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[201] was not until the Federal pickets north of the Chickahominy were driven in next day that the Federal Commander had any certain information of the approach of his swift-footed assailant.

Lee was now ready to deliver battle. His strength, including Jackson, was from 80,000 to 81,000 men. (See the careful computations of General Early, Southern Historical papers, vol. I, p. 421, and of Colonel Taylor, Four Years with General Lee, the latter of which General Webb adopts, p. 119). General McClellan's strength, omitting Dix's command at Fort Monroe, was by his official return for June 10, 105,825 “present for duty.” (This number General Webb unfairly reduces to 92,500.) This disparity was not greater than must naturally exist between two combatants so unequal in resources as were the North and South. If the independence of the South was to be achieved it must be done in spite of it. To Lee's mind a simply defensive policy, resulting ultimately in a siege, promised nothing beyond a protracted struggle, with certain disaster at the end of it. He believed he could best thwart his adversary by attacking him. McClellan had, after the battle of Seven Pines, transferred the bulk of his army to the south side of the Chickahominy, where he reoccupied the ground from which Keyes and Heinzelman had been driven on May 31. This ground he covered with a network of entrenchments, and under the cover of strong works was slowly pushing his lines towards Richmond. About one-third of his army held the north side of the Chickahominy as high up as Meadow Bridge, and at the same time covered his communications with his base at West Point, on the Pamunkey. Lee determined to attack the Federal right wing, overwhelm it if possible, and destroy McClellan's communications and depots. McClellan would thus be forced to fight for his communications or to adopt some other line of retreat at immense cost of supplies. The information brought by Stuart confirmed Lee in his plan, and Jackson was then ordered to come down on McClellan's right and rear. When Jackson was at hand A. P. Hill was to send a brigade across the Chickahominy above the Federal right to unite with Jackson, and when the Confederate forces had moved down the north side and uncovered Meadow bridge, the remainder of A. P. Hill's division was to cross there, and he was to be followed by Longstreet and D. H. Hill by way of the Mechanicsville bridge as soon as it was open. Magruder and Huger were left to hold the lines in front of Richmond, facing the mass of McClellan's army.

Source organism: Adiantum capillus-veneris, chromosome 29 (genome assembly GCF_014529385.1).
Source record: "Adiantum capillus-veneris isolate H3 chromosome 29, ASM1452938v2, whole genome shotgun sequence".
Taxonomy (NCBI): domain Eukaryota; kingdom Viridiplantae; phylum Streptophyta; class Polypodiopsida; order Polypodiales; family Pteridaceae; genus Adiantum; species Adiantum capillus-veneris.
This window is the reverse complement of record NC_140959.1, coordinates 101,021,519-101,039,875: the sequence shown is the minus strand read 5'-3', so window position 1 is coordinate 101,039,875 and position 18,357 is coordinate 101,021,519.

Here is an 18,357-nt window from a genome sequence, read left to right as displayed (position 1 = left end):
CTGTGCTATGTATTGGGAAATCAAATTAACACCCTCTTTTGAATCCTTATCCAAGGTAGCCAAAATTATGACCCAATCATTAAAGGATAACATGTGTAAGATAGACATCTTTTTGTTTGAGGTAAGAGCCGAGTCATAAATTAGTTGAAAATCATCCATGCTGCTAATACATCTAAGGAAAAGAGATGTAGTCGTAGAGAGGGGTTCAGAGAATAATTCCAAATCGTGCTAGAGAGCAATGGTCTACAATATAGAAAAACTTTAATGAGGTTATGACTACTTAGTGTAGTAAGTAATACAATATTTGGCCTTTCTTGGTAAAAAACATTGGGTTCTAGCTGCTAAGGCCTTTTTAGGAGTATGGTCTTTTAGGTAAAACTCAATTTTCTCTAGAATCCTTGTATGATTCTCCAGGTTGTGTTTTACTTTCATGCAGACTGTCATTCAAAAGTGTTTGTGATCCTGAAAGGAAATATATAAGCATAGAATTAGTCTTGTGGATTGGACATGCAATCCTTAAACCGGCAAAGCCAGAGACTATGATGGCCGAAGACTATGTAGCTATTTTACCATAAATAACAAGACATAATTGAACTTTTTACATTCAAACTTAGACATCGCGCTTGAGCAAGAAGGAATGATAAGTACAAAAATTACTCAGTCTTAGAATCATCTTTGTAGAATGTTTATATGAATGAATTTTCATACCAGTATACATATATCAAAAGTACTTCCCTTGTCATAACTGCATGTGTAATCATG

Jackson, worn by his forced march from the Valley, was behind time on the morning of June 26th, and A. P. Hill waited from early in the

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